Mechanical insulation for industrial and commercial new construction projects is often one of the last considerations made by building owners and/or GCs. Because of that, many issues can come up during the installation process, usually when general or design/build contractors have the best intentions of saving money on initial construction costs. When that is the case, they will often ask insulation contractors to value engineer the insulation in order to help reduce project costs.
The goal of value engineering is to achieve the lowest possible lifecycle cost while still staying consistent with the performance and safety requirements of the project. However, when mechanical insulation is value engineered, the original goals are not able to be met. Common techniques for cutting insulation costs are:
- Reducing insulation thickness
- Changing type of insulation to a cheaper material
- Eliminating systems from being insulated
All of the methods above result in a significant reduction in performance. Insulation systems are specified and designed to achieve particular results, and installing anything less than the specifications is doing a disservice to the entire system. The building owner or occupants will not get the maximum energy savings they would have gotten if the system had been installed as specified.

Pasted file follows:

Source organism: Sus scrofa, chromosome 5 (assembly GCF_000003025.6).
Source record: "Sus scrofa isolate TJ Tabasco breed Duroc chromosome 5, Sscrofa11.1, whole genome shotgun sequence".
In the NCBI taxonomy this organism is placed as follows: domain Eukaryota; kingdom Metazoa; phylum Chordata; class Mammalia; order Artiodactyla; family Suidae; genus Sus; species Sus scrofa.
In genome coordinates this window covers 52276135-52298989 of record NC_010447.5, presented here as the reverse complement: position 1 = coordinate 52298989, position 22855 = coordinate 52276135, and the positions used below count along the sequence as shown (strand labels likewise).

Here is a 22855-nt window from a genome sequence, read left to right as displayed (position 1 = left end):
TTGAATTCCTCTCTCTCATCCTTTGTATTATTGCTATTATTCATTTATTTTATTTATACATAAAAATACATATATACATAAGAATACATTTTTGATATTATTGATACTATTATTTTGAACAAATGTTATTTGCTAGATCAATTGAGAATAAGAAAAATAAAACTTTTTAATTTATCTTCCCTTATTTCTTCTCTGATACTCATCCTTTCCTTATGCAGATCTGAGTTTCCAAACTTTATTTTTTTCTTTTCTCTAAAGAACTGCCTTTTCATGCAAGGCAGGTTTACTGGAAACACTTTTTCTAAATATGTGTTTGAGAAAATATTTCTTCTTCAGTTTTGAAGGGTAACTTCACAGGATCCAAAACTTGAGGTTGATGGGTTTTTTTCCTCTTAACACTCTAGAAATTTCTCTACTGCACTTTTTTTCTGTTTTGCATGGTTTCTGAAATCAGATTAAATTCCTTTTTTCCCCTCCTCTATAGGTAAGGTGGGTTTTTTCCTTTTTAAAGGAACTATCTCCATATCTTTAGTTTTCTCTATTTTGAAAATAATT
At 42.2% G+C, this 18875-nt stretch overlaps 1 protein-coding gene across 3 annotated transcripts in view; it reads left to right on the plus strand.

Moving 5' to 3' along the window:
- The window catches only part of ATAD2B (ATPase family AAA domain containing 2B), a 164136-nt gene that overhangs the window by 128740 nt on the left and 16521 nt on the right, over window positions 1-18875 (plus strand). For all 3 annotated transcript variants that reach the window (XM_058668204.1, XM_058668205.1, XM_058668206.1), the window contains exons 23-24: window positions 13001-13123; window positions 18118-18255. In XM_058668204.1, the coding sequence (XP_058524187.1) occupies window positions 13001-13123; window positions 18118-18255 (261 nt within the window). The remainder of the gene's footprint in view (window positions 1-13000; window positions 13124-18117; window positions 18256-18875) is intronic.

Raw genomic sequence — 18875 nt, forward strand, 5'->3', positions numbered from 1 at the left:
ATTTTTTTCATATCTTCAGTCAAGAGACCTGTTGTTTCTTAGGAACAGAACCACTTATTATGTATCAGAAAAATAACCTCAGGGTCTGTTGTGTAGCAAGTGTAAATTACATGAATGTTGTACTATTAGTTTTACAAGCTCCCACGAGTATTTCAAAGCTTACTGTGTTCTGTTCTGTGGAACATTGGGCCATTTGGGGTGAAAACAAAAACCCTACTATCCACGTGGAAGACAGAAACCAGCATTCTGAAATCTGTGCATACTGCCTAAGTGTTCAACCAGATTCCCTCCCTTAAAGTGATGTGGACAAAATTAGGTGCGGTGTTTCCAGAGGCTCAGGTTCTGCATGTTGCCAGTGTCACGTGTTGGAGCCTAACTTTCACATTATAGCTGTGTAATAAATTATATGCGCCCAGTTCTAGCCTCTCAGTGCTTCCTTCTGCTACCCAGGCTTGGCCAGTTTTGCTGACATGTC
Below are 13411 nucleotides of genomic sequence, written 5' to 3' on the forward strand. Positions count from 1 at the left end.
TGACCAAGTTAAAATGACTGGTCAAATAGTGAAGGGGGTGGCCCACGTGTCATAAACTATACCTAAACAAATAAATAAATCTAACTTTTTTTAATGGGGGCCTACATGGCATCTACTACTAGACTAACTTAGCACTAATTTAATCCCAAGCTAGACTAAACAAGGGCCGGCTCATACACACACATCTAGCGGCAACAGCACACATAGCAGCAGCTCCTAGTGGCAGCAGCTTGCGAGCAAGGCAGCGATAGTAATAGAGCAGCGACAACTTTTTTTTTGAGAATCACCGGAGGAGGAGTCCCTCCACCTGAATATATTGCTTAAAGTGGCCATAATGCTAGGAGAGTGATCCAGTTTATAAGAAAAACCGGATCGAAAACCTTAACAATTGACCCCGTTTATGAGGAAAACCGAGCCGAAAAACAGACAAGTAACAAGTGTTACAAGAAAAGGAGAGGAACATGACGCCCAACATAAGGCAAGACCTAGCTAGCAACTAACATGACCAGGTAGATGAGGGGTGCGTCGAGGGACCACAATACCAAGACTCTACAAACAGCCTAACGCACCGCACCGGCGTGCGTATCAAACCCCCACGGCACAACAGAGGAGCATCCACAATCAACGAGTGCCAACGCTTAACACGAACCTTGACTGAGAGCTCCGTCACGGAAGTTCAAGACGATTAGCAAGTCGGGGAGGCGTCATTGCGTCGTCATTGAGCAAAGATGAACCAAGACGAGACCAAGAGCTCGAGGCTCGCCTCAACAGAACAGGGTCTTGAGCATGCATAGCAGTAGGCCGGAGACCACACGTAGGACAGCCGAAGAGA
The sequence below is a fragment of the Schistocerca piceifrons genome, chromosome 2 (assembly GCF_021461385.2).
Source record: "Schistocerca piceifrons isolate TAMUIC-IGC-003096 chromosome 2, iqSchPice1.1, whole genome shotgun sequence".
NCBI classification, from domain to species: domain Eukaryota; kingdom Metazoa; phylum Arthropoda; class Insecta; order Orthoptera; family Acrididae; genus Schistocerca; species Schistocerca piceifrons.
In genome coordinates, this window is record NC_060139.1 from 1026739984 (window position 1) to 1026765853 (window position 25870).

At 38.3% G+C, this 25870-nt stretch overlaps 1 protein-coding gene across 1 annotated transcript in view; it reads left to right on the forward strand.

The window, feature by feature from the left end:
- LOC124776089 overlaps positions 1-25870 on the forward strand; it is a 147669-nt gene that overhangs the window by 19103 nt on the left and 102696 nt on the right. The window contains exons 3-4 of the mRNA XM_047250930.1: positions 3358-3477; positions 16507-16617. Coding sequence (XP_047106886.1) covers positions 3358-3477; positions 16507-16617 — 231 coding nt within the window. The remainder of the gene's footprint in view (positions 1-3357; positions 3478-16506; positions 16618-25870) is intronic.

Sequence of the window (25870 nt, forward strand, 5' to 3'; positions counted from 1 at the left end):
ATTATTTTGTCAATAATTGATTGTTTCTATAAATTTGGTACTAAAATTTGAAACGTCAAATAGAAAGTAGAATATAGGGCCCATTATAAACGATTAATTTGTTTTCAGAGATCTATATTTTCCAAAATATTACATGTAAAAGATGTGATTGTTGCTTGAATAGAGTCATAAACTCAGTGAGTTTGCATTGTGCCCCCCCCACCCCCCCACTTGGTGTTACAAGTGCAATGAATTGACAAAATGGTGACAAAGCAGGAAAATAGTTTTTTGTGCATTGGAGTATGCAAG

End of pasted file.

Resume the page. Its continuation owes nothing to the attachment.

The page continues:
Value engineering also plays into communication between the insulation contractor and the general or design/build contractor. When sacrifices need to be made in the design of mechanical systems, it can also affect the insulation. For example, in the photo above, the pipes were installed too close together, meaning that the opening is too small to allow for the proper insulation thickness. This will have an impact on the facility’s overall performance.
The true best way to save money when it comes to mechanical insulation is to install a system that reduces energy consumption and emissions as much as possible, with whatever insulation thickness and materials are required. This is the fastest way for building owners to see ROI on their insulation investment, since mechanical insulation starts lowering a facility’s operating costs as soon as the system energizes.
While it is possible to “value engineer” a mechanical insulation system, as an insulation contractor it is my job to ensure that I’m providing the highest standards of energy savings, safety and performance. I can get creative to reduce the costs of a project when necessary if that is the main objective. With years of experience, I’ve developed strategies for meeting any requirements needed. However, when considering ROI and energy savings, cutting performance is not a value in the end.